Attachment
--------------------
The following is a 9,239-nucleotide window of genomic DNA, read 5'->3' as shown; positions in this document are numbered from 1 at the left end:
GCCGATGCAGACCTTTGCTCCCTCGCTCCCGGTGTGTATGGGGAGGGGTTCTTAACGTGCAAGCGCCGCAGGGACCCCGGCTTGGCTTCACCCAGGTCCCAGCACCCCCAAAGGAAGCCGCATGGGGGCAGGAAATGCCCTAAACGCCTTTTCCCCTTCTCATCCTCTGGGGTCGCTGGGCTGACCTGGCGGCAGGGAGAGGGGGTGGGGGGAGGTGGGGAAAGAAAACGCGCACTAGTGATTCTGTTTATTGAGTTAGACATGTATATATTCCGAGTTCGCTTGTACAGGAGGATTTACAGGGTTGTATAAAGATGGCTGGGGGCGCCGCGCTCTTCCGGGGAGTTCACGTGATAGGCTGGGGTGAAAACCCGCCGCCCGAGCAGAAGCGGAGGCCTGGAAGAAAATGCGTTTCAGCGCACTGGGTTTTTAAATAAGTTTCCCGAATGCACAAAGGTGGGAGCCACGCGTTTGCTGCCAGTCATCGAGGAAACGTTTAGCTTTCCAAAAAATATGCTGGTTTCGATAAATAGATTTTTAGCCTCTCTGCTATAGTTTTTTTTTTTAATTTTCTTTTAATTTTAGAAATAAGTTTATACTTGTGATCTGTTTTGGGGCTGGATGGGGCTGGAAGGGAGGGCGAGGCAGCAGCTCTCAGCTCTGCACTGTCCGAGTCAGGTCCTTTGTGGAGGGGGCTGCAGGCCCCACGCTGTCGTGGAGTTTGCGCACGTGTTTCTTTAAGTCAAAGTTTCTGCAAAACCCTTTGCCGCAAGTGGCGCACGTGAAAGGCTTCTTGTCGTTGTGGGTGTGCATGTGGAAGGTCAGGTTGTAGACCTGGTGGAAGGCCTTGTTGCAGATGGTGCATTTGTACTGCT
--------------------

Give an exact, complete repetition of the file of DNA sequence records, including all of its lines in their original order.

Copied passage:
The following is a 9,239-nucleotide window of genomic DNA, read 5'->3' as shown; positions in this document are numbered from 1 at the left end:
GCCGATGCAGACCTTTGCTCCCTCGCTCCCGGTGTGTATGGGGAGGGGTTCTTAACGTGCAAGCGCCGCAGGGACCCCGGCTTGGCTTCACCCAGGTCCCAGCACCCCCAAAGGAAGCCGCATGGGGGCAGGAAATGCCCTAAACGCCTTTTCCCCTTCTCATCCTCTGGGGTCGCTGGGCTGACCTGGCGGCAGGGAGAGGGGGTGGGGGGAGGTGGGGAAAGAAAACGCGCACTAGTGATTCTGTTTATTGAGTTAGACATGTATATATTCCGAGTTCGCTTGTACAGGAGGATTTACAGGGTTGTATAAAGATGGCTGGGGGCGCCGCGCTCTTCCGGGGAGTTCACGTGATAGGCTGGGGTGAAAACCCGCCGCCCGAGCAGAAGCGGAGGCCTGGAAGAAAATGCGTTTCAGCGCACTGGGTTTTTAAATAAGTTTCCCGAATGCACAAAGGTGGGAGCCACGCGTTTGCTGCCAGTCATCGAGGAAACGTTTAGCTTTCCAAAAAATATGCTGGTTTCGATAAATAGATTTTTAGCCTCTCTGCTATAGTTTTTTTTTTTAATTTTCTTTTAATTTTAGAAATAAGTTTATACTTGTGATCTGTTTTGGGGCTGGATGGGGCTGGAAGGGAGGGCGAGGCAGCAGCTCTCAGCTCTGCACTGTCCGAGTCAGGTCCTTTGTGGAGGGGGCTGCAGGCCCCACGCTGTCGTGGAGTTTGCGCACGTGTTTCTTTAAGTCAAAGTTTCTGCAAAACCCTTTGCCGCAAGTGGCGCACGTGAAAGGCTTCTTGTCGTTGTGGGTGTGCATGTGGAAGGTCAGGTTGTAGACCTGGTGGAAGGCCTTGTTGCAGATGGTGCATTTGTACTGCT